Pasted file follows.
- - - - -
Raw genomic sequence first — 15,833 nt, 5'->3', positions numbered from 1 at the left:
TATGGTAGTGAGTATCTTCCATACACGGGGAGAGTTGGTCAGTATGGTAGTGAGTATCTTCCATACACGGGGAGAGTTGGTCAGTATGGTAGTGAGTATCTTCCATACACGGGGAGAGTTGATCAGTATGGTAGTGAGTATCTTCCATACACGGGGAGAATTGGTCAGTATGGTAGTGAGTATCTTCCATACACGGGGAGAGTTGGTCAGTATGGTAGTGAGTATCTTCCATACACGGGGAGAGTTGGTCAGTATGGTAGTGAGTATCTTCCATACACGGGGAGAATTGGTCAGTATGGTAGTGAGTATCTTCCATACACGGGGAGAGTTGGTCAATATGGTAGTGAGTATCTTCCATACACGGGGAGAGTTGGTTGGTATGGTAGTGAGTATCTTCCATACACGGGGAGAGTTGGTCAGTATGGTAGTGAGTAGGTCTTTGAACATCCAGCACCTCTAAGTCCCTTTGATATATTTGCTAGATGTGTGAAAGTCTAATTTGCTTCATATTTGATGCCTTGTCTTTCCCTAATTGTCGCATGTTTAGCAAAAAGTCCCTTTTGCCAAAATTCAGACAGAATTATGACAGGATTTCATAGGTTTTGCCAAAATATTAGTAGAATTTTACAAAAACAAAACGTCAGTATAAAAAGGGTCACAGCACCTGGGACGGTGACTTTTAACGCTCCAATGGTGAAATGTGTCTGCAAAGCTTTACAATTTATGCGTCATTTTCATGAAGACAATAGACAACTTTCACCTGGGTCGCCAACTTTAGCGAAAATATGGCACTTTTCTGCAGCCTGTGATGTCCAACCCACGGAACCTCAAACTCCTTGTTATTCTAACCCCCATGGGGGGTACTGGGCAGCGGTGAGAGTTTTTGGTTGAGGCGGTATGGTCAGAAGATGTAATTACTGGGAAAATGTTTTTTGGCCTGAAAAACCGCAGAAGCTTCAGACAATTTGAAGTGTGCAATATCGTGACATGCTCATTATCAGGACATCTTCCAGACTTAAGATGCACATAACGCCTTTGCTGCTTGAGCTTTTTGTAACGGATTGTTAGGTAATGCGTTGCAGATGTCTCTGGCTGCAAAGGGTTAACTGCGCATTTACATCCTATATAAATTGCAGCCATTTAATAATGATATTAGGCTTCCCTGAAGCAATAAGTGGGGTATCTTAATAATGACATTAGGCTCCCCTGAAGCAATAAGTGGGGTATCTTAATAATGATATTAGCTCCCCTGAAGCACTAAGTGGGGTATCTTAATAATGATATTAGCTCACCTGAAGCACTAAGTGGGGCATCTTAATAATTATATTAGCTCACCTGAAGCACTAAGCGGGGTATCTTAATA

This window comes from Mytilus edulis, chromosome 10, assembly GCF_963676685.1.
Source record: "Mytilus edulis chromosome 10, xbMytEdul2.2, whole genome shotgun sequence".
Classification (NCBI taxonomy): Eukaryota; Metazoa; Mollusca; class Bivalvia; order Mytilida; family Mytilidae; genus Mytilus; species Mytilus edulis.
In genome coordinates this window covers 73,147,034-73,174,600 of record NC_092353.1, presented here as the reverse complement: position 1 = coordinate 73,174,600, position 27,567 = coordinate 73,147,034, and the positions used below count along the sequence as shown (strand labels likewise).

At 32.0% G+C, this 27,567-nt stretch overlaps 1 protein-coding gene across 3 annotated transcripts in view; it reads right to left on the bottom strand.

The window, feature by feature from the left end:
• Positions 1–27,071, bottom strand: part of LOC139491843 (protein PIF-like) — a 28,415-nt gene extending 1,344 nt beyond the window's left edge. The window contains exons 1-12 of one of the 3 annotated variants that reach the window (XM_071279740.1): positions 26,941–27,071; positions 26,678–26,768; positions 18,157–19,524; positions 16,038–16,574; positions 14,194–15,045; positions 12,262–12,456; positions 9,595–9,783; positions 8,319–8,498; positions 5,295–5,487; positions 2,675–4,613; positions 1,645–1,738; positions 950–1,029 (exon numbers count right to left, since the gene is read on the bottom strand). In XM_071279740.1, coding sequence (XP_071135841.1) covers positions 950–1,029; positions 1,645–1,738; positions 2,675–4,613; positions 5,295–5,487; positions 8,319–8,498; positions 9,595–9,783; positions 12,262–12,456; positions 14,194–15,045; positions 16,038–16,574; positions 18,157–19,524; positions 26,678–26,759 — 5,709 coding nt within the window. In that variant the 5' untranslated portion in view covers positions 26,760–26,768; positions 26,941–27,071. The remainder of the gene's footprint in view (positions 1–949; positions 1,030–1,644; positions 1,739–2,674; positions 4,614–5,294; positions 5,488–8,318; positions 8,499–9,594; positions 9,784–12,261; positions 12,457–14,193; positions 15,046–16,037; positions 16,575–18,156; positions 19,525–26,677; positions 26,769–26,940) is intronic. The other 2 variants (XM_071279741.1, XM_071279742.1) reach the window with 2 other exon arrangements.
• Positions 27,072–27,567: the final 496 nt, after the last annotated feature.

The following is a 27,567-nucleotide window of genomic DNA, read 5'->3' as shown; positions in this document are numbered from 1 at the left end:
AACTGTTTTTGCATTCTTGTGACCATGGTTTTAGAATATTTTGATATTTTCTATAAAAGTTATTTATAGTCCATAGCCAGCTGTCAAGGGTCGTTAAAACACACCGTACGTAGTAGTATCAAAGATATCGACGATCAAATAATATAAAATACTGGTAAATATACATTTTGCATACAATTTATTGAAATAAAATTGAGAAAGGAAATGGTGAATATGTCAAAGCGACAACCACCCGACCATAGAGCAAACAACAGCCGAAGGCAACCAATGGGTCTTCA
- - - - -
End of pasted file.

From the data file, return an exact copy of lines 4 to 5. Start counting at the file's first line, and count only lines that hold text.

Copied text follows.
Source record: "Mytilus edulis chromosome 10, xbMytEdul2.2, whole genome shotgun sequence".
Classification (NCBI taxonomy): Eukaryota; Metazoa; Mollusca; class Bivalvia; order Mytilida; family Mytilidae; genus Mytilus; species Mytilus edulis.